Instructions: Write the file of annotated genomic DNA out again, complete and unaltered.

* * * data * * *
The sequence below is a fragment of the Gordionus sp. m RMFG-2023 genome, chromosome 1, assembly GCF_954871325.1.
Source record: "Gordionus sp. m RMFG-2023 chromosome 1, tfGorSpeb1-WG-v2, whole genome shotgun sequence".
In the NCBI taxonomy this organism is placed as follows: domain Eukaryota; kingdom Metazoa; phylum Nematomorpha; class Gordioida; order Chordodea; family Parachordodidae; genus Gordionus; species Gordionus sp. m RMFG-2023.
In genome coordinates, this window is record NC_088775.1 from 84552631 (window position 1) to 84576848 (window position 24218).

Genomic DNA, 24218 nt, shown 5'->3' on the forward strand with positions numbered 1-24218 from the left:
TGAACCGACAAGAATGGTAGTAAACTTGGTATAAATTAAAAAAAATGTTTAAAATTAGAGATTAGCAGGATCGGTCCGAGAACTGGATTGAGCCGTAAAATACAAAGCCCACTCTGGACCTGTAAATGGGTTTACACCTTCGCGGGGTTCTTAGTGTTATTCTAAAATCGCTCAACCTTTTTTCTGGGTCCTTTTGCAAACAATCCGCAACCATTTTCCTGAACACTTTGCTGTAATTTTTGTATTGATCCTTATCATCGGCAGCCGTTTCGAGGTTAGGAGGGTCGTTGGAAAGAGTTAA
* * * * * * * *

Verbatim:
The sequence below is a fragment of the Gordionus sp. m RMFG-2023 genome, chromosome 1, assembly GCF_954871325.1.
Source record: "Gordionus sp. m RMFG-2023 chromosome 1, tfGorSpeb1-WG-v2, whole genome shotgun sequence".
In the NCBI taxonomy this organism is placed as follows: domain Eukaryota; kingdom Metazoa; phylum Nematomorpha; class Gordioida; order Chordodea; family Parachordodidae; genus Gordionus; species Gordionus sp. m RMFG-2023.
In genome coordinates, this window is record NC_088775.1 from 84552631 (window position 1) to 84576848 (window position 24218).

Genomic DNA, 24218 nt, shown 5'->3' on the forward strand with positions numbered 1-24218 from the left:
TGAACCGACAAGAATGGTAGTAAACTTGGTATAAATTAAAAAAAATGTTTAAAATTAGAGATTAGCAGGATCGGTCCGAGAACTGGATTGAGCCGTAAAATACAAAGCCCACTCTGGACCTGTAAATGGGTTTACACCTTCGCGGGGTTCTTAGTGTTATTCTAAAATCGCTCAACCTTTTTTCTGGGTCCTTTTGCAAACAATCCGCAACCATTTTCCTGAACACTTTGCTGTAATTTTTGTATTGATCCTTATCATCGGCAGCCGTTTCGAGGTTAGGAGGGTCGTTGGAAAGAGTTAA